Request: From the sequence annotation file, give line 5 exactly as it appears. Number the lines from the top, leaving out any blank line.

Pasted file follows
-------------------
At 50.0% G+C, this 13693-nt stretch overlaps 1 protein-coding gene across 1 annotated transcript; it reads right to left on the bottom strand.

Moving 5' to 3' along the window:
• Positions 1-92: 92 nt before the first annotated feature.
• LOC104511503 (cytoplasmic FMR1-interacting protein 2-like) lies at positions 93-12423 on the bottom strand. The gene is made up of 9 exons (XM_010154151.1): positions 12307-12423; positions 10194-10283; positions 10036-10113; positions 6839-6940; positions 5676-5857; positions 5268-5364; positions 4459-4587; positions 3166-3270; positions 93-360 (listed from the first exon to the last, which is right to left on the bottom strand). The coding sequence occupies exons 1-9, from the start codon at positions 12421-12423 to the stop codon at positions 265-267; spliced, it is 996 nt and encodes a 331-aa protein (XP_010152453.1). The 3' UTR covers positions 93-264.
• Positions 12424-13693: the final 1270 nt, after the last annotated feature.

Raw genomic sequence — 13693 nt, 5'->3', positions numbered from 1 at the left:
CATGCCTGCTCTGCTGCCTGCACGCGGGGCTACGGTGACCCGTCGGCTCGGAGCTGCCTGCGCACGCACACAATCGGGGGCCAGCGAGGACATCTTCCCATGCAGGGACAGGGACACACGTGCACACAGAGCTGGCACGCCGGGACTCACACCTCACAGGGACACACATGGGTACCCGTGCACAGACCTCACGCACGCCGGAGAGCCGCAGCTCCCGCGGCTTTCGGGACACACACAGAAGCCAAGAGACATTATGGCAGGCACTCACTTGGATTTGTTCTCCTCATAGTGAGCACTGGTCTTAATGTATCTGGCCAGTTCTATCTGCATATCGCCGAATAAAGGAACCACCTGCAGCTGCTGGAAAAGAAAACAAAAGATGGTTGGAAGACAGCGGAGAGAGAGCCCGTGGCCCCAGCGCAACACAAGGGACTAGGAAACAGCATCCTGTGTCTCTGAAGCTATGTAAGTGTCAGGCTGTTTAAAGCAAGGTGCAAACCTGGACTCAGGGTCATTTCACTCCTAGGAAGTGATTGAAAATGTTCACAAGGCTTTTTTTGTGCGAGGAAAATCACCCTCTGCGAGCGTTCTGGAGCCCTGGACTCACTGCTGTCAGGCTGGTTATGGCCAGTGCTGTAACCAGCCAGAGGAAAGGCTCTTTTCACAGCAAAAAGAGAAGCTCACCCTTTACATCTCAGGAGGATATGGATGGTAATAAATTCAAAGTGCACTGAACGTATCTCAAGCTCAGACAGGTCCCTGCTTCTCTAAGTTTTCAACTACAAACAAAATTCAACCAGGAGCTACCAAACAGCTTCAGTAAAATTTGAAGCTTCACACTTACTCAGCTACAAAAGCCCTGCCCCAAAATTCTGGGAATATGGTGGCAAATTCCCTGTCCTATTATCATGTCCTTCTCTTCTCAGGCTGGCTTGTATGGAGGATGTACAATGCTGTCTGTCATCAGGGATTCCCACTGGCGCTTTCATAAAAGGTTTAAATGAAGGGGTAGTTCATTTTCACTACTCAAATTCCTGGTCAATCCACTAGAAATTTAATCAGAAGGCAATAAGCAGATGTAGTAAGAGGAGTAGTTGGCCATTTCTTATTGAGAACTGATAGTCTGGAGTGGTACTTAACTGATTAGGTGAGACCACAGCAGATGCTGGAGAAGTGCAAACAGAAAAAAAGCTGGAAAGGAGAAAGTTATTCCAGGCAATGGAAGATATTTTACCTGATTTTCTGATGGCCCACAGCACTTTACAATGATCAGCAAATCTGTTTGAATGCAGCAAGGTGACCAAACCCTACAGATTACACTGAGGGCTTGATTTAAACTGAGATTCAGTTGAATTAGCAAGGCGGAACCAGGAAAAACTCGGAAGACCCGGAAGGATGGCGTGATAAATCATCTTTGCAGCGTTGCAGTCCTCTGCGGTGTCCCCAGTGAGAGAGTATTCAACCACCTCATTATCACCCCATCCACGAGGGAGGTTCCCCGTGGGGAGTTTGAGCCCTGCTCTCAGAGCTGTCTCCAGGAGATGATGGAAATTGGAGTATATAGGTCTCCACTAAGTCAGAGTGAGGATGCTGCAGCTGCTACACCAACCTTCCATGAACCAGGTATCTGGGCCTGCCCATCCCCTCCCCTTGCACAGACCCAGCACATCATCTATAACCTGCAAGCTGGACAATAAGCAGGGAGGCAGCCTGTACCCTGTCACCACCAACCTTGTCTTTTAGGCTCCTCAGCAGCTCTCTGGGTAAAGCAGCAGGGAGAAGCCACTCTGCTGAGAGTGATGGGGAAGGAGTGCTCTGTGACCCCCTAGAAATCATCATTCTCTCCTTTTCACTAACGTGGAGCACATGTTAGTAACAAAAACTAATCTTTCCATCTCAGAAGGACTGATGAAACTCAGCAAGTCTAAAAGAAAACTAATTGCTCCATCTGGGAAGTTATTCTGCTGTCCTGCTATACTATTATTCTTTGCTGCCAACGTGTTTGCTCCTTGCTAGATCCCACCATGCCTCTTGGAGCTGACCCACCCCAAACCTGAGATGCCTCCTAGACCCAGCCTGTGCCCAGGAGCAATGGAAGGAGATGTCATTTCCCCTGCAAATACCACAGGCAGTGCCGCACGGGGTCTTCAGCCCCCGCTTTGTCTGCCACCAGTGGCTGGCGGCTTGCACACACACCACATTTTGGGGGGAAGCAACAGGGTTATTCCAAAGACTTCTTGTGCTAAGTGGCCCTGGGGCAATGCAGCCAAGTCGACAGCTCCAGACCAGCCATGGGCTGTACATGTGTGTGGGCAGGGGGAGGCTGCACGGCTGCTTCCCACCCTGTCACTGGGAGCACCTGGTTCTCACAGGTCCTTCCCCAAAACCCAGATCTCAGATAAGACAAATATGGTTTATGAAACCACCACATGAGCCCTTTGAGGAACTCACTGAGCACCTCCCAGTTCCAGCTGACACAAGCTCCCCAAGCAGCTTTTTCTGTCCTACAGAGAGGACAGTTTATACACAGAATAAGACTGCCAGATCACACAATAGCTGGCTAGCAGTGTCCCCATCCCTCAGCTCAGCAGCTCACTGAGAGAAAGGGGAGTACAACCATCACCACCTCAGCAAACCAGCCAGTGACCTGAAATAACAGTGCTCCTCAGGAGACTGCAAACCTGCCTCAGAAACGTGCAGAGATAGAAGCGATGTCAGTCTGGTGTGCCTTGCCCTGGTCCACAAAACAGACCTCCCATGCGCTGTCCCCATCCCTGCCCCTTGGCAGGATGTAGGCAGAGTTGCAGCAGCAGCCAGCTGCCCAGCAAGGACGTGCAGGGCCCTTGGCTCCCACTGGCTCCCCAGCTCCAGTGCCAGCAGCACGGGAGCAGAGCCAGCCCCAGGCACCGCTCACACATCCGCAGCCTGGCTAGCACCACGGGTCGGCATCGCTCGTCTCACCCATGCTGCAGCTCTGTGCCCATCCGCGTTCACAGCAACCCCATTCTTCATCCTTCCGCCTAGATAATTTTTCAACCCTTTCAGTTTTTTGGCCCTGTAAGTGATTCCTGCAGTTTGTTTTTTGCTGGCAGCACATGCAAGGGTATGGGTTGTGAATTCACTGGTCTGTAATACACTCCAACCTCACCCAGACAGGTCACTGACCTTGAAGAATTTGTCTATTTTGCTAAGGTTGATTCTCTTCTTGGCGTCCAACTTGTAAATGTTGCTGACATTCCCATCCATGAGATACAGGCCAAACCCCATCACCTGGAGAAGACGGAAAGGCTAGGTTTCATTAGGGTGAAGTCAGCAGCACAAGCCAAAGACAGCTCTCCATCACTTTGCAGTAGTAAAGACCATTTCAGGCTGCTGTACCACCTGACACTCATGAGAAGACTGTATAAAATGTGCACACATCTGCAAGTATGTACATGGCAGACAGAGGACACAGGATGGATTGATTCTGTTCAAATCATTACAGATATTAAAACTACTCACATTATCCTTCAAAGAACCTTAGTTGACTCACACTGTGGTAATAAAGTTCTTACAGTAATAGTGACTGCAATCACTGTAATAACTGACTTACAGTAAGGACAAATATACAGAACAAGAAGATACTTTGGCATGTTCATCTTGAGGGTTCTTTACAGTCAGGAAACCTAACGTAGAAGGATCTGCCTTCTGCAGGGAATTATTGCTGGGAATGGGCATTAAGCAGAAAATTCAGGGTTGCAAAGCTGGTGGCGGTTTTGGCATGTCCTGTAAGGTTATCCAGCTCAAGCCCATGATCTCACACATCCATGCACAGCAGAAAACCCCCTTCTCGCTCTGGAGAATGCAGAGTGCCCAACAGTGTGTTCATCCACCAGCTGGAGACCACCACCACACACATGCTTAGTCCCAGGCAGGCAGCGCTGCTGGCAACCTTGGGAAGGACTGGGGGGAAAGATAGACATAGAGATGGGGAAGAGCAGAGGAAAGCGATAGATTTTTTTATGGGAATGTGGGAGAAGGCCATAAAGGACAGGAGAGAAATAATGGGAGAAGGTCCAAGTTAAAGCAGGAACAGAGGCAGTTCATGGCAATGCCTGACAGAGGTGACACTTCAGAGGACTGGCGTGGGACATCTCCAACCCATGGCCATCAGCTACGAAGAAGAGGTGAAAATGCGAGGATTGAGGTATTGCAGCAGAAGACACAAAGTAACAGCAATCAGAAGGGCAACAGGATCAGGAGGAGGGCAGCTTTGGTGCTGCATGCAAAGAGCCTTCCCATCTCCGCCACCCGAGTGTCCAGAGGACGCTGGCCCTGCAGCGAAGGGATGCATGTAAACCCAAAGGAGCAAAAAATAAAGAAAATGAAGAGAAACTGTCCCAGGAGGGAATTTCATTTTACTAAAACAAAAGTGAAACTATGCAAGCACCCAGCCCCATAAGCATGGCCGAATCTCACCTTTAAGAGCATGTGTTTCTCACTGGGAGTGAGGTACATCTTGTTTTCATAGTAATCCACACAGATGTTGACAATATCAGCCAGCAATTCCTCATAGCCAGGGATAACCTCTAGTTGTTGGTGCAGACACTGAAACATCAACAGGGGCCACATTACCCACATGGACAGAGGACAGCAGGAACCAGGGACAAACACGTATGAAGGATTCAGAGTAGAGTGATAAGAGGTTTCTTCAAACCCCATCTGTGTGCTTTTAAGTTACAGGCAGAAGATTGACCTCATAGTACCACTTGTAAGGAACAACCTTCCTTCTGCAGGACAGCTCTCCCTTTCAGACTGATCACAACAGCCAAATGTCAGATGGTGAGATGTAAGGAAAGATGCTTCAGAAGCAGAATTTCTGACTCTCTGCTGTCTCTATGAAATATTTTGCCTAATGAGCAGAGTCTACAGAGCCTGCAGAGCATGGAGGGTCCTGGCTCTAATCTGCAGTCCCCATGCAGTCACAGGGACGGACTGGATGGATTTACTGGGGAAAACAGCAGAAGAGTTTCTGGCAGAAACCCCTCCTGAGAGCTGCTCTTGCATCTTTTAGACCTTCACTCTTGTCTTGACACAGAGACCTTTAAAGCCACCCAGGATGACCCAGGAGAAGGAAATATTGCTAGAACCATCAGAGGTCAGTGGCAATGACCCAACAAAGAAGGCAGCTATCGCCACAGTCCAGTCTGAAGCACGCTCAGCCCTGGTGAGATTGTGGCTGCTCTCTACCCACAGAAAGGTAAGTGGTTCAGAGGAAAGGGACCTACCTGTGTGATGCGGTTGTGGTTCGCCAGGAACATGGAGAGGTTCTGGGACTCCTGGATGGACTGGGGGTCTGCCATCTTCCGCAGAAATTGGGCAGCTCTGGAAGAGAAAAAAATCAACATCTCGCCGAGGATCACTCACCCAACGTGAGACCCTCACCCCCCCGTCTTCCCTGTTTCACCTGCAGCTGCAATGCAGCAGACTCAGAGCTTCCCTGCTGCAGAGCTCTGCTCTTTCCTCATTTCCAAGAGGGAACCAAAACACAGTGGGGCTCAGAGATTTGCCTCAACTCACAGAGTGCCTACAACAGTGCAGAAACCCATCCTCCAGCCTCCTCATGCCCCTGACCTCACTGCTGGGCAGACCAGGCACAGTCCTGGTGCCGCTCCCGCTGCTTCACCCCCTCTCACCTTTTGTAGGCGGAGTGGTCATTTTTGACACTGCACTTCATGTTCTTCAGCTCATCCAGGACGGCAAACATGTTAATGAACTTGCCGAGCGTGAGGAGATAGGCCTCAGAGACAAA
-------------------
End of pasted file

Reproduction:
• Positions 12424-13693: the final 1270 nt, after the last annotated feature.